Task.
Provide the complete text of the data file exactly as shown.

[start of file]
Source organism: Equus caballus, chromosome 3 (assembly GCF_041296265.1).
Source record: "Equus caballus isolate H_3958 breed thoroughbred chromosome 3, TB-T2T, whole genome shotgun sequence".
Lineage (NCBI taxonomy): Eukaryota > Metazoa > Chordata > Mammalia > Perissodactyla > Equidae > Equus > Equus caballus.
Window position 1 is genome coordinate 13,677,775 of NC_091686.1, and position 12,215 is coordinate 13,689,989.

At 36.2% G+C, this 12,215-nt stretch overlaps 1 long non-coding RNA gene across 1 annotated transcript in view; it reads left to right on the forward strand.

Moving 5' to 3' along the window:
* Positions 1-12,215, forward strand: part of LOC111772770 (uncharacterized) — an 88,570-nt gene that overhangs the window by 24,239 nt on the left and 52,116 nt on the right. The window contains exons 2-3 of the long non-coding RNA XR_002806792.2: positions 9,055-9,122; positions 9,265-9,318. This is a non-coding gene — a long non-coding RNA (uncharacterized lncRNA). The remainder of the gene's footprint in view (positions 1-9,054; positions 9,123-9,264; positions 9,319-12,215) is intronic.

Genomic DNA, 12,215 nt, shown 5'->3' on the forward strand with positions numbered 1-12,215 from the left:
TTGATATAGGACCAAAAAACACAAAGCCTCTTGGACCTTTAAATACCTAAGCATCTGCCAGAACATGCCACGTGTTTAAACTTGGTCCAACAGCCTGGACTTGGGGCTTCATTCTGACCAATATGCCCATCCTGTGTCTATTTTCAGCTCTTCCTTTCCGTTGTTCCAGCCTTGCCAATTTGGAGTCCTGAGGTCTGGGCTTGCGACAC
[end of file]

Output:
Source organism: Equus caballus, chromosome 3 (assembly GCF_041296265.1).
Source record: "Equus caballus isolate H_3958 breed thoroughbred chromosome 3, TB-T2T, whole genome shotgun sequence".
Lineage (NCBI taxonomy): Eukaryota > Metazoa > Chordata > Mammalia > Perissodactyla > Equidae > Equus > Equus caballus.
Window position 1 is genome coordinate 13,677,775 of NC_091686.1, and position 12,215 is coordinate 13,689,989.

At 36.2% G+C, this 12,215-nt stretch overlaps 1 long non-coding RNA gene across 1 annotated transcript in view; it reads left to right on the forward strand.

Moving 5' to 3' along the window:
* Positions 1-12,215, forward strand: part of LOC111772770 (uncharacterized) — an 88,570-nt gene that overhangs the window by 24,239 nt on the left and 52,116 nt on the right. The window contains exons 2-3 of the long non-coding RNA XR_002806792.2: positions 9,055-9,122; positions 9,265-9,318. This is a non-coding gene — a long non-coding RNA (uncharacterized lncRNA). The remainder of the gene's footprint in view (positions 1-9,054; positions 9,123-9,264; positions 9,319-12,215) is intronic.

Genomic DNA, 12,215 nt, shown 5'->3' on the forward strand with positions numbered 1-12,215 from the left:
TTGATATAGGACCAAAAAACACAAAGCCTCTTGGACCTTTAAATACCTAAGCATCTGCCAGAACATGCCACGTGTTTAAACTTGGTCCAACAGCCTGGACTTGGGGCTTCATTCTGACCAATATGCCCATCCTGTGTCTATTTTCAGCTCTTCCTTTCCGTTGTTCCAGCCTTGCCAATTTGGAGTCCTGAGGTCTGGGCTTGCGACAC